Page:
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Monday Morning Notes

Silver Line Extension Could Open Early Next Year — Phase two of the Silver Line is expected to open in early 2022, according to Metro’s general manager. The announcement comes after the Metropolitan Washington Airports Authority said it will be ready to turn the project over to Metro by Labor Day weekend. [WJLA]

County Hires Health Care Support — The county is hiring substitute and relief counselors as part of its efforts to combat the COVID-19 pandemic and administer vaccines. [Fairfax County Government]

More Solar Panels Coming to County Schools — The Fairfax County School Board voted to install solar panels on a number of school buildings in order to limit greenhouse gas emissions and improve efficiency. The school system plans to begin the project at three schools and eventually phase out to 87 sites. [Fairfax County Public Schools]

Public Hearings on Metro Budget Begin — A number of budget hearings begins this week. Metro is facing a major budget shortfall due to a dip in ridership. [Washington Metropolitan Area Transit Authority]

Northam Reflects on One Year of COVID-19Families, friends and neighbors are mourning the more than 9,000 Virginians who died in the coronavirus pandemic over the past year, Gov. Ralph Northam said Sunday in a video. Many others have lost jobs, income, a sense of security and knowing what would happen next as lockdowns and the virus turned life upside down. [Reston Patch]

Photo via vantagehill/Flickr

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The Fairfax County School Board unanimously adopted an advertised Fiscal Year 2022 budget for the county public school system when it met last Thursday (Feb. 18).

The $3.2 billion budget includes a $60.3 million increase in Fairfax County Public Schools’ request for funding from the county board of supervisors to increase employee compensation rates by 3%, a significant change from what FCPS Superintendent Scott Brabrand proposed in January.

Anticipating a tough financial year due to the continued impacts of the COVID-19 pandemic, Brabrand had originally proposed freezing staff salaries aside from $3 million to complete a three-year push to bring the salaries of instructional assistants and public health training assistants up to 50% of the salary scale for teachers who have bachelor’s degrees.

Improving employee compensation has been a priority of the school board in recent years, as the board seeks to restore over $70 million and nearly 2,700 positions that have been cut since 2008, according to Lee District Representative Tamara Derenak-Kaufax.

“As a board, we must be committed to making certain we are hiring and retaining the best and brightest employees to teach our children, to counsel our children, to transport our children, to feed our children, and to ensure that their social and emotional needs are being met,” Derenak-Kaufax said. “In order to do so, we must be competitive with our surrounding jurisdictions.”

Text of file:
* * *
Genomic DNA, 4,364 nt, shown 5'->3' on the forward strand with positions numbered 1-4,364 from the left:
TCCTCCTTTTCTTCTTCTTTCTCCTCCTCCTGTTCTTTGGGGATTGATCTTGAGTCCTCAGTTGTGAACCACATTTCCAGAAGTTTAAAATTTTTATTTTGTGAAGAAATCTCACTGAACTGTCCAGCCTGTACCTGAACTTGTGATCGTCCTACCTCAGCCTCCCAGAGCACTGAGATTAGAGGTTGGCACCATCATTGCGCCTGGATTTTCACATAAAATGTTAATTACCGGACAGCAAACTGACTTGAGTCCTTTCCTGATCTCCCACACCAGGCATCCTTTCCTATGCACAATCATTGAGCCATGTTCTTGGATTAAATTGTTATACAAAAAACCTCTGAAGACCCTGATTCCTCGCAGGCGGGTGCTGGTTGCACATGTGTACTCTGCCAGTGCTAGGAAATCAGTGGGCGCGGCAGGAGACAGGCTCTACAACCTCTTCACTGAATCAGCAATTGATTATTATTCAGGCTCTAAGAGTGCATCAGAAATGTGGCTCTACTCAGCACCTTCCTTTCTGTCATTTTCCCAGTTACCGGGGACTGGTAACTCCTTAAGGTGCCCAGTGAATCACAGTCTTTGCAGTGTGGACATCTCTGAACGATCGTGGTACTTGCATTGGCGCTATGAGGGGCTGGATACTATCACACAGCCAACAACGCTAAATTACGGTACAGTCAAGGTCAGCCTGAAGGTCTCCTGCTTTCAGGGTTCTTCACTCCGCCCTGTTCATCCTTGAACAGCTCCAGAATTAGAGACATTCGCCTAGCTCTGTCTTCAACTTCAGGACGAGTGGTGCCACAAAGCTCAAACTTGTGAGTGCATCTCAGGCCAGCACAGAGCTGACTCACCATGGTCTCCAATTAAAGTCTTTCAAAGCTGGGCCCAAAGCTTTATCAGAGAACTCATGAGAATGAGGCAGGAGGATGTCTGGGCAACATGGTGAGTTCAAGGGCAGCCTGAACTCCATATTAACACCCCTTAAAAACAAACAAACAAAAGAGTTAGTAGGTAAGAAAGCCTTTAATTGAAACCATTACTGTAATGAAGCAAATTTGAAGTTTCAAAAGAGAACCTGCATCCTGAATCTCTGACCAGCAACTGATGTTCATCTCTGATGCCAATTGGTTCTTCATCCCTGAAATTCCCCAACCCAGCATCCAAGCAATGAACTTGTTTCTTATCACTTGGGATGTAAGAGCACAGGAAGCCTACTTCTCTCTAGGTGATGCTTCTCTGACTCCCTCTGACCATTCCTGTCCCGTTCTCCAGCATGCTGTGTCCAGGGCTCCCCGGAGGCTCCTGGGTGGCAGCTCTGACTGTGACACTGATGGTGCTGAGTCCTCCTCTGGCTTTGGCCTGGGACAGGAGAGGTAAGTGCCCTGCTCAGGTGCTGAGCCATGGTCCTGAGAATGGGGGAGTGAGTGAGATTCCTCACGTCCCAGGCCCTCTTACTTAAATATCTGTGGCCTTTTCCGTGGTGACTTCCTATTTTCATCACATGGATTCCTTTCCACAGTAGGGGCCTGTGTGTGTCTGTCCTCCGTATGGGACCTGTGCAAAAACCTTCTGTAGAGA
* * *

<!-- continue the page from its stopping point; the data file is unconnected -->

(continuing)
On top of the requested county transfer funds, FCPS projects that it could receive an additional $13.4 million in state revenue to cover the compensation increases based on a proposed budget from the Virginia State Senate that would provide a 3% salary bump for public school educators.

When approving the advertised budget, the school board also amended Brabrand’s proposed budget to include an additional $1.4 million to hire instructional coaches at six Title I elementary schools and create pay parity for elementary school principals and assistant principals.

Overall, the FY 2022 advertised budget seeks to increase FCPS funding by 2.4%, or $75.5 million, compared to the school system’s approved FY 2021 budget.

In addition to employee compensation, the increase provides for expanded preschool special education classes, retirement rate increases and rising health care costs, and support for student needs related to the pandemic, according to FCPS.

The budget also includes $4.9 million and 50 staff positions for English as a Second Language programs at the elementary school level, along with $500,000 and three positions for a collective bargaining team after the Virginia General Assembly passed legislation in 2020 allowing localities to recognize collective bargaining rights for public employees starting on May 1.

Karen Corbett-Sanders, who represents Mount Vernon District on the Fairfax County School Board, noted that the advertised FY 2022 budget does not include money for possible summer school programming, which will instead come from federal COVID-19 relief funds that Congress approved in December.

“We recognize that the past year has been incredibly difficult for our community,” Brabrand said. “This budget is designed to bring hope to students, their families and our staff by providing the resources each of them needs to help recognize and support all their extraordinary contributions during this pandemic.”

While not included in the advertised budget, the school board also directed Brabrand to identify funds to create positions for a neuro-diversity specialist and a trauma-informed social emotional learning specialist, roles that are, respectively, intended to provide support for students with disabilities and address students’ mental health needs.